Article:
Stepchildren and Adopted Children Inheritance Rights

Blogs from September, 2022


If a loved one died without a Will, it can feel like a puzzle to determine who will inherit from the estate.

The legal term for dying without a Will is intestate. When you die intestate, the Nebraska probate code determines who will inherit your estate. The issue (children) of a Decedent will inherit the person’s intestate estate if the person did not have a surviving spouse. However, what qualifies as a child?

In Neb. Rev. Stat. § 30-2309 the Nebraska Probate Code defines what constitutes a child for intestate succession purposes. A child who has been adopted by the Decedent has the exact same rights to inherit from their adoptive parent as the biological children do. This statute does not work in reverse, though. Once you have been adopted you are no longer considered a child of your biological parent and cannot inherit from them.

In Nebraska, a stepchild has no right to inherit from their stepparent who died intestate. Since there is no legal or blood relationship, the law gives them no right to inherit from an intestate estate. If you have a stepchild and want to make sure they are included in your estate, then proper estate planning is critical.

If a parent makes a Will including their stepchild, the stepchild by default is considered a “class 3 beneficiary” and taxed at the highest rate possible for inheritance taxes—presently 18%. This can be a substantial burden and can be somewhat unfair when the biological children are taxed at a much lower rate in the same estate. The Nebraska Inheritance Tax laws, however, do provide a method for mitigating this tax.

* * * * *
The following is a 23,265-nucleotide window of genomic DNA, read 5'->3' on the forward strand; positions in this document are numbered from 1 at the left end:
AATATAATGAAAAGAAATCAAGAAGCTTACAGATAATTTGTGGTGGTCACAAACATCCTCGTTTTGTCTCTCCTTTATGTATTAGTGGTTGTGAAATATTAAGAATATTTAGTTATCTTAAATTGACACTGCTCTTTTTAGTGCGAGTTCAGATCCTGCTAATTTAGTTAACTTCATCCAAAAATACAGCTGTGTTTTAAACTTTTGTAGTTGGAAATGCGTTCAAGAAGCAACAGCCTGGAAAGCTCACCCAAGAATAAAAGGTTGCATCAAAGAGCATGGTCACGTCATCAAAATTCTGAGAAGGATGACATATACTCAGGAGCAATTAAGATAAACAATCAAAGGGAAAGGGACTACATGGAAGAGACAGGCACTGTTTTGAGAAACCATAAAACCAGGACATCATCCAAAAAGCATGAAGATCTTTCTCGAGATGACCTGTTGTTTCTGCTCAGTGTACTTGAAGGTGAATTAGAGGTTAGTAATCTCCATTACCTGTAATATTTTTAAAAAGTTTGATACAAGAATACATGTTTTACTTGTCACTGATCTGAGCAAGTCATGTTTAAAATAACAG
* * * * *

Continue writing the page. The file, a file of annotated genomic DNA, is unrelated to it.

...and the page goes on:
If the stepchild can show that for a ten (10) year period prior to the stepparent’s death the decedent stood in loco parentis, or stood in the shoes of a parent, then the stepchild is entitled to be taxed at the same rate as a biological child. The determination of whether a Decedent stood in loco parentis is a multi-part test. It requires the Decedent hold themselves out as the parent, determination of whether they exercised parental authority, whether they assumed responsibility for the stepchild, among other factors. Claiming this beneficial tax status will require presenting evidence to the county attorney and should not be attempted without an attorney.

Just to reiterate, stepchildren have no inheritance tax rights under the laws of intestate succession, however, they do qualify for favorable tax treatment. Adopted children, on the other hand, have full rights to inherit by intestate succession, and are also subject to the same tax rate as biological children. If you have lost a loved one and think the determining heirs and paying inheritance tax seems like a puzzle—you’re right. The experienced probate attorneys at Carlson & Blakeman LLP can guide you through the probate process and help put the pieces together. Give us a call at (402) 858-0996.

Contact Carlson & Blakeman, LLP Today!

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